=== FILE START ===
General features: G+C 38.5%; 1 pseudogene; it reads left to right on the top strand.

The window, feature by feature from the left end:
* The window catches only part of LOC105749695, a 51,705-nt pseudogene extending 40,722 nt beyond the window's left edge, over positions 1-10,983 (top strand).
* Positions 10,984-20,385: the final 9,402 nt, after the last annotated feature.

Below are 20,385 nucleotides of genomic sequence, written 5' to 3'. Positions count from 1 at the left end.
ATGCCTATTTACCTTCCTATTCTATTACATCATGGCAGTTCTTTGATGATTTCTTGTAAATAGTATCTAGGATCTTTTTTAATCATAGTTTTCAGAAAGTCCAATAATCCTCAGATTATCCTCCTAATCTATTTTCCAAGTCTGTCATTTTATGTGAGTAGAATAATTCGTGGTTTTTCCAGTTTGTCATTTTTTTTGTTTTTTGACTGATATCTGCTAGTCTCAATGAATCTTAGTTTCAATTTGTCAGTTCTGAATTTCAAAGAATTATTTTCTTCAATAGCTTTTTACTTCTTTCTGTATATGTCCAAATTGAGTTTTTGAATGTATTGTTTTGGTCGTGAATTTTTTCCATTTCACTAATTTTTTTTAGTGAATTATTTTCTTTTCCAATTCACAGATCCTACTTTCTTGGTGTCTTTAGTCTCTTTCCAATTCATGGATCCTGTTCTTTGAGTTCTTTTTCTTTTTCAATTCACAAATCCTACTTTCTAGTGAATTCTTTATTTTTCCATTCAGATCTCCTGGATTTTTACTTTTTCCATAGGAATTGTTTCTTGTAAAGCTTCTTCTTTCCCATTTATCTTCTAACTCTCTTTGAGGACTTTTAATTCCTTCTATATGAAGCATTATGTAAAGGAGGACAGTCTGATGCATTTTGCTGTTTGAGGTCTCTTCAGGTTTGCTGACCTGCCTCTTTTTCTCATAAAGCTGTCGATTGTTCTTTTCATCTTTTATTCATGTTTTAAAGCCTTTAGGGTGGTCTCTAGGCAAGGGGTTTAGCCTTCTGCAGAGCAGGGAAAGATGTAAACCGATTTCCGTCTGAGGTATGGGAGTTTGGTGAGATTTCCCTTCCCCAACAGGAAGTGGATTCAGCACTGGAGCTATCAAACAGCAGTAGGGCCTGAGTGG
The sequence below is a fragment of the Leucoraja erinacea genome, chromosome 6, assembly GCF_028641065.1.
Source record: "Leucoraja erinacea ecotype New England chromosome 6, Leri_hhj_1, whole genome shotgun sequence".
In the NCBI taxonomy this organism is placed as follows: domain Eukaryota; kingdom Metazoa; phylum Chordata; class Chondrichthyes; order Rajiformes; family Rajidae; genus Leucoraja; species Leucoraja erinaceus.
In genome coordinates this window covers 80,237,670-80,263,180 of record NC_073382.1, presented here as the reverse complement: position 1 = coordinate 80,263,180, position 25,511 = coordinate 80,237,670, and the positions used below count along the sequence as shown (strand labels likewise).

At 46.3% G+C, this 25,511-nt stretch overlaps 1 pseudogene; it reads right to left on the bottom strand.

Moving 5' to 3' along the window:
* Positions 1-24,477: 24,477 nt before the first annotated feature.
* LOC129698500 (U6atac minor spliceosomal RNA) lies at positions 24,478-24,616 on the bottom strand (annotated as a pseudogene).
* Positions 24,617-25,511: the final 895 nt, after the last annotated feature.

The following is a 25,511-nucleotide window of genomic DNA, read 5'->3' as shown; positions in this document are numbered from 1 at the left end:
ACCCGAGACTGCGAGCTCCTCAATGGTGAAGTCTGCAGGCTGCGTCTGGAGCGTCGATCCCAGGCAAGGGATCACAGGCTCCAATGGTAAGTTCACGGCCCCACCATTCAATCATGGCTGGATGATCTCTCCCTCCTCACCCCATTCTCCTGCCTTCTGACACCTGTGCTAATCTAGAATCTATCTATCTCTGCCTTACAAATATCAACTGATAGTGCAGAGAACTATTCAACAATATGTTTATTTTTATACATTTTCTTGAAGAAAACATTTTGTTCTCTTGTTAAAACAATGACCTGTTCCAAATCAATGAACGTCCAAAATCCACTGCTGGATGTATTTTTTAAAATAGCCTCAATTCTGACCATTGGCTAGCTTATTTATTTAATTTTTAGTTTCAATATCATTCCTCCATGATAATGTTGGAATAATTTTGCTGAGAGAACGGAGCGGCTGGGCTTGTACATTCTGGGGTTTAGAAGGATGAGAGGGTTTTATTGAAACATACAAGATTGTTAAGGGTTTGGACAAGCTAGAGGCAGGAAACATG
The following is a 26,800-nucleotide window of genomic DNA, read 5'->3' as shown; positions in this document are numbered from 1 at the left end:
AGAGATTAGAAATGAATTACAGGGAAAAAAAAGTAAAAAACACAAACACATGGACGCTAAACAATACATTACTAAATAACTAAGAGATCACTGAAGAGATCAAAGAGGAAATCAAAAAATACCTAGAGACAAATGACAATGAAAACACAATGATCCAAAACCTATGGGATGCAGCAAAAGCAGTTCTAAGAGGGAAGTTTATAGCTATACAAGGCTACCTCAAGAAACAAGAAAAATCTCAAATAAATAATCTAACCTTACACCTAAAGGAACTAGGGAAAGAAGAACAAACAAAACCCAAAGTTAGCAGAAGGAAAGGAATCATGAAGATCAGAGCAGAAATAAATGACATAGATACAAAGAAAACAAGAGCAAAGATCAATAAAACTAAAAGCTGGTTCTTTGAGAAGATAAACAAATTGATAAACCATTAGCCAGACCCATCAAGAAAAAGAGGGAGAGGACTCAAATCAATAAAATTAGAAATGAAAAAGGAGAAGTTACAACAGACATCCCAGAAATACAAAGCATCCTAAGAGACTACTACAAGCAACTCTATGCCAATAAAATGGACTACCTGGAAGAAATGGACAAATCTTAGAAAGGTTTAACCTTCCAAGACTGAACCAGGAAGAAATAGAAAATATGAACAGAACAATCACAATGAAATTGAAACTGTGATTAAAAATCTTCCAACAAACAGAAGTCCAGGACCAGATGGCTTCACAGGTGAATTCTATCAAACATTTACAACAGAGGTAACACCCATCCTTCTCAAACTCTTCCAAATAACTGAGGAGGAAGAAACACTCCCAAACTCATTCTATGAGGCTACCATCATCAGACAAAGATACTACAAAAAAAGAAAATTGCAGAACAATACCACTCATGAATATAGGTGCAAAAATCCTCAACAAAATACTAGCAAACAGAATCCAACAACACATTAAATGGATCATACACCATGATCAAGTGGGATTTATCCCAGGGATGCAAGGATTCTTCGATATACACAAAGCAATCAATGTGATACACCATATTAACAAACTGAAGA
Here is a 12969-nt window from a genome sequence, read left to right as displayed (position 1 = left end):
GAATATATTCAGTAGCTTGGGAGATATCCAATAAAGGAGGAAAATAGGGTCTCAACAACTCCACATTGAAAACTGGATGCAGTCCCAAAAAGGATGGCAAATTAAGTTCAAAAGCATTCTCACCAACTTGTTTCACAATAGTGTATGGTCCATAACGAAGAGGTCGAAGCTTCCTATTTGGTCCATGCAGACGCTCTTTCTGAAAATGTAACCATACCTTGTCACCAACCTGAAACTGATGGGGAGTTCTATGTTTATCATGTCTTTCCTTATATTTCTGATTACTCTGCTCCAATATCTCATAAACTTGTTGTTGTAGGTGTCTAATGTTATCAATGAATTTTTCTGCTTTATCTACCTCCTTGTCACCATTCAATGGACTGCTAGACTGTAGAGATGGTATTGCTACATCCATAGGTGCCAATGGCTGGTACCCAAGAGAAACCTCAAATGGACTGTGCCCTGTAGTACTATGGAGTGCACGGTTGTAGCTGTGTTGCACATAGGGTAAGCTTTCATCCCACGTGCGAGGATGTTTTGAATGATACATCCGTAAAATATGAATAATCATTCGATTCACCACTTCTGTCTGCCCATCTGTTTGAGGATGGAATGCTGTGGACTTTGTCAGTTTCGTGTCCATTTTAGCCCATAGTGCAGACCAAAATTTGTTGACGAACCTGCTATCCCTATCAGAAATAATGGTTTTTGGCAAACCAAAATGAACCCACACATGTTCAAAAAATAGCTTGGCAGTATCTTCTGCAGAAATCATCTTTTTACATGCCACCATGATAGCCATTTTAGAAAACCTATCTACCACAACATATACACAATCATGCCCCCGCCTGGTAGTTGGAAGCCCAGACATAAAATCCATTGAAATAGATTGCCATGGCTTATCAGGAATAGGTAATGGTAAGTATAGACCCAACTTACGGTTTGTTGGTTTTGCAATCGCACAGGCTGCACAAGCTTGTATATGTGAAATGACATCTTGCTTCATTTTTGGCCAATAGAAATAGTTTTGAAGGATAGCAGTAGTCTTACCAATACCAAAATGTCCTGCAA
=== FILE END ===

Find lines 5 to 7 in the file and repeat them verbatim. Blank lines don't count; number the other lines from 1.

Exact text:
Below are 20,385 nucleotides of genomic sequence, written 5' to 3'. Positions count from 1 at the left end.
ATGCCTATTTACCTTCCTATTCTATTACATCATGGCAGTTCTTTGATGATTTCTTGTAAATAGTATCTAGGATCTTTTTTAATCATAGTTTTCAGAAAGTCCAATAATCCTCAGATTATCCTCCTAATCTATTTTCCAAGTCTGTCATTTTATGTGAGTAGAATAATTCGTGGTTTTTCCAGTTTGTCATTTTTTTTGTTTTTTGACTGATATCTGCTAGTCTCAATGAATCTTAGTTTCAATTTGTCAGTTCTGAATTTCAAAGAATTATTTTCTTCAATAGCTTTTTACTTCTTTCTGTATATGTCCAAATTGAGTTTTTGAATGTATTGTTTTGGTCGTGAATTTTTTCCATTTCACTAATTTTTTTTAGTGAATTATTTTCTTTTCCAATTCACAGATCCTACTTTCTTGGTGTCTTTAGTCTCTTTCCAATTCATGGATCCTGTTCTTTGAGTTCTTTTTCTTTTTCAATTCACAAATCCTACTTTCTAGTGAATTCTTTATTTTTCCATTCAGATCTCCTGGATTTTTACTTTTTCCATAGGAATTGTTTCTTGTAAAGCTTCTTCTTTCCCATTTATCTTCTAACTCTCTTTGAGGACTTTTAATTCCTTCTATATGAAGCATTATGTAAAGGAGGACAGTCTGATGCATTTTGCTGTTTGAGGTCTCTTCAGGTTTGCTGACCTGCCTCTTTTTCTCATAAAGCTGTCGATTGTTCTTTTCATCTTTTATTCATGTTTTAAAGCCTTTAGGGTGGTCTCTAGGCAAGGGGTTTAGCCTTCTGCAGAGCAGGGAAAGATGTAAACCGATTTCCGTCTGAGGTATGGGAGTTTGGTGAGATTTCCCTTCCCCAACAGGAAGTGGATTCAGCACTGGAGCTATCAAACAGCAGTAGGGCCTGAGTGG
The sequence below is a fragment of the Leucoraja erinacea genome, chromosome 6, assembly GCF_028641065.1.